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Tuesday, 9 October 1956


Mr CASEY (Minister for External Affairs) - As I had the opportunity to inform the right honorable gentleman in the House on a recent occasion, the Security Council last week accepted the resolution moved in the joint names of the United Kingdom and France and also the resolution moved by Egypt. The Council met again on Friday, 5th October, to begin the discussion on the substance as apart from the procedural side of the matter. The Council accepted without objection a Yugoslav proposal to postpone a decision on the requests of Israel and the Arab States to be allowed to appear. Pursuant to an earlier decision of the Council, Egypt took its place at the Security Council table. That was last Friday, 5th October. Mr. Selwyn Lloyd, the United Kingdom Secretary of State for Foreign Affairs, opened the debate and tabled a joint United KingdomFrench resolution. He said that the United Kingdom case rested, first, upon a determination to uphold rights, properly secured and guaranteed, to free transit through an international waterway; and secondly, upon a determination to seek a peaceful solution by negotiation, the draft resolution providing a basis for negotiation that was just to both the canal users and to Egypt.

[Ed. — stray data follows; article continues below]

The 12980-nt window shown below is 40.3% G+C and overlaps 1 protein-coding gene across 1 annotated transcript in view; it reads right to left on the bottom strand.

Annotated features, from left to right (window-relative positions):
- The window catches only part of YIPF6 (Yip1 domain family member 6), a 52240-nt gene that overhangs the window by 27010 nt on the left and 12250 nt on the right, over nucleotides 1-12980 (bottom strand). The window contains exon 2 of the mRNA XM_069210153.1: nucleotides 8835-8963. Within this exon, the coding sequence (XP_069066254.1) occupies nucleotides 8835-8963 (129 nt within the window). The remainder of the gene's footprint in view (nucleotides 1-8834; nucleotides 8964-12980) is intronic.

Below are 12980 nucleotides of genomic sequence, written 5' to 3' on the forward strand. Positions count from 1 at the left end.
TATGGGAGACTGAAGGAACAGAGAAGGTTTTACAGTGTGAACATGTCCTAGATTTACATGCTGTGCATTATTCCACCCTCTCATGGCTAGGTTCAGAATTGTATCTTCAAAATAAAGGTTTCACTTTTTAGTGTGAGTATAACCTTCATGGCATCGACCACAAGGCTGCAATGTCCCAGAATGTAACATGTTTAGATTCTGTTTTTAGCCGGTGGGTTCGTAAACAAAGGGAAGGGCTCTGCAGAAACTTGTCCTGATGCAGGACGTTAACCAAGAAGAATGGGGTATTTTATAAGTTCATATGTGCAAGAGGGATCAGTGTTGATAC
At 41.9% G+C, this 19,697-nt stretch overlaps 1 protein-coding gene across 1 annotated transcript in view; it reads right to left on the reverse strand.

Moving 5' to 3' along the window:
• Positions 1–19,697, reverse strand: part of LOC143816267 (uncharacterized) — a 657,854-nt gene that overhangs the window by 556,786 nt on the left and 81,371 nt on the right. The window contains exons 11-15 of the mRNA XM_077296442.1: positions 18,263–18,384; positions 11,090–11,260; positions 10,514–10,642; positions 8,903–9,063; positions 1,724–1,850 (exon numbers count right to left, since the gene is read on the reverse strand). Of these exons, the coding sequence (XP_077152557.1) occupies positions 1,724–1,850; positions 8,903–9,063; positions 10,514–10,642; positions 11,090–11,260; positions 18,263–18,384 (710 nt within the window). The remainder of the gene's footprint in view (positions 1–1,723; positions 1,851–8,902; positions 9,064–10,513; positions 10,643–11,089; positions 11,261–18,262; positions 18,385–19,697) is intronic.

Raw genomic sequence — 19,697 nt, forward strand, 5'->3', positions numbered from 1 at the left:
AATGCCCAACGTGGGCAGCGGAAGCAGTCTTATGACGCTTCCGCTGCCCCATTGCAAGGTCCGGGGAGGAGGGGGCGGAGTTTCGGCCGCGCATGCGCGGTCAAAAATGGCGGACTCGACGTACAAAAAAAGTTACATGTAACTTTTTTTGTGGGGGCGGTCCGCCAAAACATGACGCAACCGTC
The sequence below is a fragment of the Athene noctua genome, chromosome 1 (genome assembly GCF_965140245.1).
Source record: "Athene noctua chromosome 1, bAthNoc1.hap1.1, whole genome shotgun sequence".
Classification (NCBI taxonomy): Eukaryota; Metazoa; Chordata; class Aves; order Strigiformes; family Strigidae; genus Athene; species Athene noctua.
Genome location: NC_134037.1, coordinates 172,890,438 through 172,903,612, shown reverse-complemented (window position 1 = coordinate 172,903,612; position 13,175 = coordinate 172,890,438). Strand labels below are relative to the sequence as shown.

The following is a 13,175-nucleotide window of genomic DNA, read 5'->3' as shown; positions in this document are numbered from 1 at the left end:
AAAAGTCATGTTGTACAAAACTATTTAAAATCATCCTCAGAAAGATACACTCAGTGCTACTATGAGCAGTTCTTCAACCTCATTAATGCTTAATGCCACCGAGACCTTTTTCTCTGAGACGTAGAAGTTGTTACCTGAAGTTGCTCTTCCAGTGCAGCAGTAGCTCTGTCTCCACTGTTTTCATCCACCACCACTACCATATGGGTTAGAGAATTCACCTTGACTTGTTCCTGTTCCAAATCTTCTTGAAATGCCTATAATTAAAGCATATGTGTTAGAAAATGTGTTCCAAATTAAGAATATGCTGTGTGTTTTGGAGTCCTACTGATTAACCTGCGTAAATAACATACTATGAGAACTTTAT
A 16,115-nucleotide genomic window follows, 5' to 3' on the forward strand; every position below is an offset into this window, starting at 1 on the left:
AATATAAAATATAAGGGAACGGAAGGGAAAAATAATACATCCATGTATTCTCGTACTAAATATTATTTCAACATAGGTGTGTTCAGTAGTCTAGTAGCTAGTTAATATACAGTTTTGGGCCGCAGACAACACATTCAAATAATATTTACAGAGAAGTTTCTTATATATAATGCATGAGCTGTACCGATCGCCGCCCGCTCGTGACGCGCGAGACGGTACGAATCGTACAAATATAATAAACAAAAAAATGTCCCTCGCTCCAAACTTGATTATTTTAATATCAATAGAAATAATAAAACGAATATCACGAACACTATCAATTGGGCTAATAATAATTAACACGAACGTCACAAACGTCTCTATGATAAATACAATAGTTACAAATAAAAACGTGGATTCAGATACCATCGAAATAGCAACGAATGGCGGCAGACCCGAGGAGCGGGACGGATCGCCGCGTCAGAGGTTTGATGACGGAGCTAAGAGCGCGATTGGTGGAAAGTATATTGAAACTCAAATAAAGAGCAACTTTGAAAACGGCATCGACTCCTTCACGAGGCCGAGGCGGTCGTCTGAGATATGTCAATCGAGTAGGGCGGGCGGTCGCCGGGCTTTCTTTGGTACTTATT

Subsequently, Mr. Selwyn Lloyd proposed that after the general debate in the Security Council had finished the Council .might go into closed session. The operative paragraphs of the British-French resolution call on the Security Council: To reaffirm the principle of freedom of navigation of the canal as laid down in the 1888 Convention; to endorse the eighteen-Power proposals as suitably designed to bring about a solution of the question by peaceful means and in conformity with justice; to recommend that the Egyptian Government should co-operate in negotiating, on the basis of the eighteenPower proposals, a system of operation to be applied to the canal and should, meanwhile, co-operate with the Canal Users Association. M. Pineau, the French Foreign Minister, supported Mr. Selwyn Lloyd. Mr. Dulles also made a brief statement in which he said that the United States of America adhered to the position it had adopted at the first London conference, and would vote for the British-French resolution. He also welcomed the proposal for a closed session of the council. Egypt opposed the draft British-French resolution. Dr. Fawzi, the Egyptian Foreign Minister, suggested, as an alternative, the establishment of a negotiating committee. Mr. Shepilov, the Soviet Russian Foreign Minister, also opposed the British -French joint resolution and also suggested the establishment of a negotiating committee to draft a new treaty granting freedom of passage through the canal. That is the present stage. The situation at the moment is inconclusive and indeterminate. The general debate in the Security Council is going on and, presumably, will go on for the next one or two days, or, at the outside, for the next three days. Then there will be a closed session, lt is expected - of course, this is only speculation - that the proceedings before the Security Council will finish at the end of this week or, possibly, at the beginning of next week. The House will see that a proposal has been put forward for negotiation on British-French terms - that is, on the basis of the eighteen-power resolution - and that Egypt, supported by Soviet Russia, has proposed the creation of a negotiating committee.







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